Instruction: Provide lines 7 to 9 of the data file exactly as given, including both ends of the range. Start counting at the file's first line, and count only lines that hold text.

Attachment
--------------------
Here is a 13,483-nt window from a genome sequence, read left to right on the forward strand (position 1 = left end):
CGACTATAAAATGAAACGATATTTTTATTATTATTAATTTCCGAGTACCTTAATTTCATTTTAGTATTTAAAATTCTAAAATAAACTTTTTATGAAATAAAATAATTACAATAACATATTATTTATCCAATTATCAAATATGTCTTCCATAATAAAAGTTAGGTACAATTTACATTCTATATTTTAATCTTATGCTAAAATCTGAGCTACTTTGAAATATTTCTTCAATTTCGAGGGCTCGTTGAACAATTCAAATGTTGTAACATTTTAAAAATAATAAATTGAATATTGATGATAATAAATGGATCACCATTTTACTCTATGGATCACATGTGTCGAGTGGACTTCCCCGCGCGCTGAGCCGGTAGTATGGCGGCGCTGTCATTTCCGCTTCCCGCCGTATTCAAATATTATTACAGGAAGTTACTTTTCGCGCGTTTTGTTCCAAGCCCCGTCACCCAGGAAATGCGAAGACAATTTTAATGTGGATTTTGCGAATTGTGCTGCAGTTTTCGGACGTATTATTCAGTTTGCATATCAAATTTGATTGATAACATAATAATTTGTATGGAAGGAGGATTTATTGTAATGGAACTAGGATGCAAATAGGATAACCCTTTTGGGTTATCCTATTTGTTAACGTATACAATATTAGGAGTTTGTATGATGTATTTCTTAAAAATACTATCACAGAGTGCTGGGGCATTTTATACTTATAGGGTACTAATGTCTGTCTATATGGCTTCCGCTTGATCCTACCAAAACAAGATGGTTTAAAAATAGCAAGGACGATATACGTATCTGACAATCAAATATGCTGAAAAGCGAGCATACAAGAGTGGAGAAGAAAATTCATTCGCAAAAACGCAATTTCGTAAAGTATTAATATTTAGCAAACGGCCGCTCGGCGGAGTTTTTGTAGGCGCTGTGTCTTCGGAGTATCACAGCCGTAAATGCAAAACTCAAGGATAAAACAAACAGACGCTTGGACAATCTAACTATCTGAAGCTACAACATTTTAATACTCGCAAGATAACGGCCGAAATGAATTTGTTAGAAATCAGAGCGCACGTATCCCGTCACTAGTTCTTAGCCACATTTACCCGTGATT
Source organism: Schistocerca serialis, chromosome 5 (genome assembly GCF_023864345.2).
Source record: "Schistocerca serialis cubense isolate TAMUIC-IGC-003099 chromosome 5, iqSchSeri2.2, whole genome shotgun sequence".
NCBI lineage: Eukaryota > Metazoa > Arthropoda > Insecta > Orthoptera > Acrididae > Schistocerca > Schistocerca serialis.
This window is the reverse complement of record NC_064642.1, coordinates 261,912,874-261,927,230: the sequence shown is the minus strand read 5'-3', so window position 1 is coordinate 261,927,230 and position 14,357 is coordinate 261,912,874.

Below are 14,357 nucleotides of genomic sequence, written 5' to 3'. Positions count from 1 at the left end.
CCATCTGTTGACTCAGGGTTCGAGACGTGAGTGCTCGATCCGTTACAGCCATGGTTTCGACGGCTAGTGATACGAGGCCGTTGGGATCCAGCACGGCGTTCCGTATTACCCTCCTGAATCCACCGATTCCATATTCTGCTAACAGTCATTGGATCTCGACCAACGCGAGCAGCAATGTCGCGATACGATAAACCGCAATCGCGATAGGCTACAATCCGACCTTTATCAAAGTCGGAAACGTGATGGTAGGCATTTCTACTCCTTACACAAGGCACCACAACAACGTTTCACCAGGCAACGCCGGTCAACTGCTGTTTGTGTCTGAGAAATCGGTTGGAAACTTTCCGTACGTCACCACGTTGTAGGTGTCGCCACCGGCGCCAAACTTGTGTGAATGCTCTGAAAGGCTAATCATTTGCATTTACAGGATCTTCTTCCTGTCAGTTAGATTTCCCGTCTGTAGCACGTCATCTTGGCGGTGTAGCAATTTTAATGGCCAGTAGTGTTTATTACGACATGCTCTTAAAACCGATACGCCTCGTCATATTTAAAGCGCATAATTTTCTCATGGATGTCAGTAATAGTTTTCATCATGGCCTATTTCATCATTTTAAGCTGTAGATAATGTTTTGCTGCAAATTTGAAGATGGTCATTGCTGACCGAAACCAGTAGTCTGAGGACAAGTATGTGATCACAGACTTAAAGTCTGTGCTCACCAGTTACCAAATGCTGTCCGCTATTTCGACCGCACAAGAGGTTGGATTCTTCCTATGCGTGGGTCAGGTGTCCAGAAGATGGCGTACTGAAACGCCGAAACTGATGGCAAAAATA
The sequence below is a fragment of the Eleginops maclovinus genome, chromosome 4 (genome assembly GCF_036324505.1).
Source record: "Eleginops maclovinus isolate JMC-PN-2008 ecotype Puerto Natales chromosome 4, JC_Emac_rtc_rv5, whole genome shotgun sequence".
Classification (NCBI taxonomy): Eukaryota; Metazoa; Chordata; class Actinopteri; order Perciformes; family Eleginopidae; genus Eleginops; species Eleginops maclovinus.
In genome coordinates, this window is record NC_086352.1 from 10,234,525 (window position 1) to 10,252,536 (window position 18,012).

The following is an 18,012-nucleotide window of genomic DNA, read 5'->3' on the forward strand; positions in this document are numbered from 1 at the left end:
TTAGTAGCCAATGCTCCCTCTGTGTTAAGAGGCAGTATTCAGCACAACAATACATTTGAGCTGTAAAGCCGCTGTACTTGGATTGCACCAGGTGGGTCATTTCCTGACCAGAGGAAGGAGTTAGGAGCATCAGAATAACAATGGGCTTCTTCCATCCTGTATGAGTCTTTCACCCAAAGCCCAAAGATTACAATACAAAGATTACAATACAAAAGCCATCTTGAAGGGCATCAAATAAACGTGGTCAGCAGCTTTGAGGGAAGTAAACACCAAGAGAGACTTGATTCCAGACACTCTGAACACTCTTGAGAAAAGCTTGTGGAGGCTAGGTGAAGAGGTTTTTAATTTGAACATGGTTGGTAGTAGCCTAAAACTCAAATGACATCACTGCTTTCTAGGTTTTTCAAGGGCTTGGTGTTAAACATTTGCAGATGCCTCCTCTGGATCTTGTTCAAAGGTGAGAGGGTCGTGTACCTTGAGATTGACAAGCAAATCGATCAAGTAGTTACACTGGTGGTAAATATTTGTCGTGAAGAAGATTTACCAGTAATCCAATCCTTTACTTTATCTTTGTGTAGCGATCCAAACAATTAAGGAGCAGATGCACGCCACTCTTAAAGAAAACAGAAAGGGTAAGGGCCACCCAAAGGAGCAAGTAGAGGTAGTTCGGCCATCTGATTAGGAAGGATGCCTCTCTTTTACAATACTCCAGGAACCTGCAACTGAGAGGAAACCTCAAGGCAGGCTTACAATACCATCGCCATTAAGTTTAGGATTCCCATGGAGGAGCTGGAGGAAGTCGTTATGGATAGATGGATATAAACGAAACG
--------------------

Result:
Below are 14,357 nucleotides of genomic sequence, written 5' to 3'. Positions count from 1 at the left end.
CCATCTGTTGACTCAGGGTTCGAGACGTGAGTGCTCGATCCGTTACAGCCATGGTTTCGACGGCTAGTGATACGAGGCCGTTGGGATCCAGCACGGCGTTCCGTATTACCCTCCTGAATCCACCGATTCCATATTCTGCTAACAGTCATTGGATCTCGACCAACGCGAGCAGCAATGTCGCGATACGATAAACCGCAATCGCGATAGGCTACAATCCGACCTTTATCAAAGTCGGAAACGTGATGGTAGGCATTTCTACTCCTTACACAAGGCACCACAACAACGTTTCACCAGGCAACGCCGGTCAACTGCTGTTTGTGTCTGAGAAATCGGTTGGAAACTTTCCGTACGTCACCACGTTGTAGGTGTCGCCACCGGCGCCAAACTTGTGTGAATGCTCTGAAAGGCTAATCATTTGCATTTACAGGATCTTCTTCCTGTCAGTTAGATTTCCCGTCTGTAGCACGTCATCTTGGCGGTGTAGCAATTTTAATGGCCAGTAGTGTTTATTACGACATGCTCTTAAAACCGATACGCCTCGTCATATTTAAAGCGCATAATTTTCTCATGGATGTCAGTAATAGTTTTCATCATGGCCTATTTCATCATTTTAAGCTGTAGATAATGTTTTGCTGCAAATTTGAAGATGGTCATTGCTGACCGAAACCAGTAGTCTGAGGACAAGTATGTGATCACAGACTTAAAGTCTGTGCTCACCAGTTACCAAATGCTGTCCGCTATTTCGACCGCACAAGAGGTTGGATTCTTCCTATGCGTGGGTCAGGTGTCCAGAAGATGGCGTACTGAAACGCCGAAACTGATGGCAAAAATA
The sequence below is a fragment of the Eleginops maclovinus genome, chromosome 4 (genome assembly GCF_036324505.1).